European Tour Q School: Patient Dawson starts well in Q-School marathon

Tramore’s Robin Dawson showed his ability to remain patient in his bid for a precious tour card by opening with a two-under 70 at the Final Stage of the European Tour Qualifying School in Spain.

European Tour Q School: Patient Dawson starts well in Q-School marathon

Tramore’s Robin Dawson showed his ability to remain patient in his bid for a precious tour card by opening with a two-under 70 at the Final Stage of the European Tour Qualifying School in Spain.

Now the touring professional for Portmarnock Hotel & Golf Links in Dublin, the 24-year-old Waterford rookie made three birdies and dropped just one stroke on the Hills Course at Lumine Golf Club in Tarragona to end the day just one stroke outside the top 25 and ties who will win European Tour playing rights after six rounds.

He opened with a bogey four at the 10th but reeled off nine pars in a row before making three birdies in his next six holes, picking up shots at the par-five second and seventh holes and the par-three third.

At two-under-par, he’s just four strokes behind American John Catlin, who shot a bogey-free, six-under 66 on the Lakes Course to lead by one stroke from Jean Baptiste Gonnet of France, Alejandro Cañizares of Spain, Denmark’s Benjamin Poke, Finland’s Sami Valimaki, England’s Toby Tree and Italian Lorenzo Scalise.

Catlin secured his fourth Asian Tour victory in Thailand last week and while he didn’t keep his European Tour card despite making 13 cuts from 21 starts this year, he’s keen to get back “It’s only one of six rounds, and it’s definitely a nice way to start, but there’s still a long way to go.”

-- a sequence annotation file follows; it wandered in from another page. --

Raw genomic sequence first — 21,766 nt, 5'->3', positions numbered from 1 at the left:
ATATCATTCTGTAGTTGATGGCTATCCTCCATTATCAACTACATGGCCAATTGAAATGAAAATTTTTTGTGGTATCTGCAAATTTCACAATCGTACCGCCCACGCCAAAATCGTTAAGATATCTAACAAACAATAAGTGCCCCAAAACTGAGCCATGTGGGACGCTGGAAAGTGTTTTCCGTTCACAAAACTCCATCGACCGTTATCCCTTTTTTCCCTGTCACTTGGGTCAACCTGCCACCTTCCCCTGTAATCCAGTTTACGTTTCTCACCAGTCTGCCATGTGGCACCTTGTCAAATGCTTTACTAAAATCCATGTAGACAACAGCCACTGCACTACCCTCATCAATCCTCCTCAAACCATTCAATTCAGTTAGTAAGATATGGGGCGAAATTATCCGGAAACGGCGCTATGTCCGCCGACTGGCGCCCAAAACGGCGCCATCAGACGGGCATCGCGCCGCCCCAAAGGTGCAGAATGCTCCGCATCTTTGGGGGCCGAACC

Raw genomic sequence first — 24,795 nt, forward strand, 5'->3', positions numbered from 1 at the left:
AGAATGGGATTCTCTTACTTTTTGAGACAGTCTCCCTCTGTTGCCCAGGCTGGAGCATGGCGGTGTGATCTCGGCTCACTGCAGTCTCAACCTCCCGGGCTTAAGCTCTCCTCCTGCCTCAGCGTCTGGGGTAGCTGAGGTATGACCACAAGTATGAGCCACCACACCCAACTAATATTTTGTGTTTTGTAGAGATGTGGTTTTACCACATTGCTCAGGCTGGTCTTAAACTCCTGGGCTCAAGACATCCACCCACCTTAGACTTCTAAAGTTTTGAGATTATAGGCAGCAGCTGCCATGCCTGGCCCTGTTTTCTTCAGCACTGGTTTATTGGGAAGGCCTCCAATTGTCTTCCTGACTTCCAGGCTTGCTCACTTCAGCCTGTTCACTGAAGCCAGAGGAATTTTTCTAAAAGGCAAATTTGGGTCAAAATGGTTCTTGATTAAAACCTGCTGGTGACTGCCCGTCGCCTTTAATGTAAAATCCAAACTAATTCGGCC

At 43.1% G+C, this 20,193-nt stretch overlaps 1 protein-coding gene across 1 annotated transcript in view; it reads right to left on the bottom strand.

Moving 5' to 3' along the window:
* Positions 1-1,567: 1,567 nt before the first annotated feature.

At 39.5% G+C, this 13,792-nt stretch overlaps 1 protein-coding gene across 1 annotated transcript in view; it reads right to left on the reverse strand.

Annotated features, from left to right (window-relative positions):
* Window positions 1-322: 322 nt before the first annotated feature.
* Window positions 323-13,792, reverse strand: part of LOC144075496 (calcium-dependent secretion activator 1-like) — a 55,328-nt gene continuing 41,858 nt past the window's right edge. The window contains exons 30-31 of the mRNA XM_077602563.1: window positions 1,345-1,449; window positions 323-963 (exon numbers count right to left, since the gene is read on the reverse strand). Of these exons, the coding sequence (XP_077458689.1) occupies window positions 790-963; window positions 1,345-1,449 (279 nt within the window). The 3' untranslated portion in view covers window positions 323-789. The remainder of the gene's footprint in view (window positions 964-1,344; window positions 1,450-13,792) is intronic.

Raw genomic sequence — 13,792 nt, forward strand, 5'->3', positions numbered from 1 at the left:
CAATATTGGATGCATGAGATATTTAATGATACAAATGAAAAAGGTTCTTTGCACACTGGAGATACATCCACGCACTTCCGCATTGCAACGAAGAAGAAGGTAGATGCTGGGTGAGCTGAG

Catlin said.

It was a solid if unspectacular day for the five Irishmen in action as Clandeboye’s Jonathan Caldwell and Royal Dublin’s Niall Kearney shot one-under 71s on The Hills and Portrane’s Gavin Moynihan a one-under 70 on The Lakes to share 50th place, just two shots outside the top 25.

Kearney was two-over-par after bogeys at the eighth and ninth before he birdied the 11th, 12th and 13th and followed a bogey at the 17th with a birdie three at the last at the Hills.

“I found the Hills Course tough,” Kearney said. “There were lots of three and four iron approach shots, so I am very pleased with the comeback after the bogeys to finish the front nine.”

Caldwell turned in level par and picked up a shot at the par-five 16th en route to his 71. Caldwell said:

“I played nicely in some tough conditions on the front nine and then played some very steady golf from tee to green coming home.”

Moynihan also felt the cold, but after following birdies at the second, 10th and 11th at the Lakes with a double-bogey six at the 12th, he sandwiched bogeys at the 15th and 17th between birdies at the 13th and 18th.

“There was some wind, but it was still very cold,” Moynihan said. “I plugged up the lip of bunkers on both the 15th and 17th, which was unfortunate, but I made up for those with an unreal up and down on 18 from way right of the green for birdie which always makes dinner taste that bit better.”

As for five-time European Tour winner Michael Hoey, the Ballymoney man birdied the third and 11th to be two-under at the Lakes with four holes to play. But while he bogeyed the 15th and the par-five 18th for his level par 71 that left him tied for 80th, he was not unduly worried and expected scoring to improve radically over the weekend as the 156-strong field jostles to make the top 70 and ties after 72 holes before playing two more rounds on the Lakes Course.

“It wasn’t playing difficult, but it was cold early on,” Hoey said. “I played quite solid, and the greens are soft so it’s good for scoring and that should get a lot better over the next few days.”

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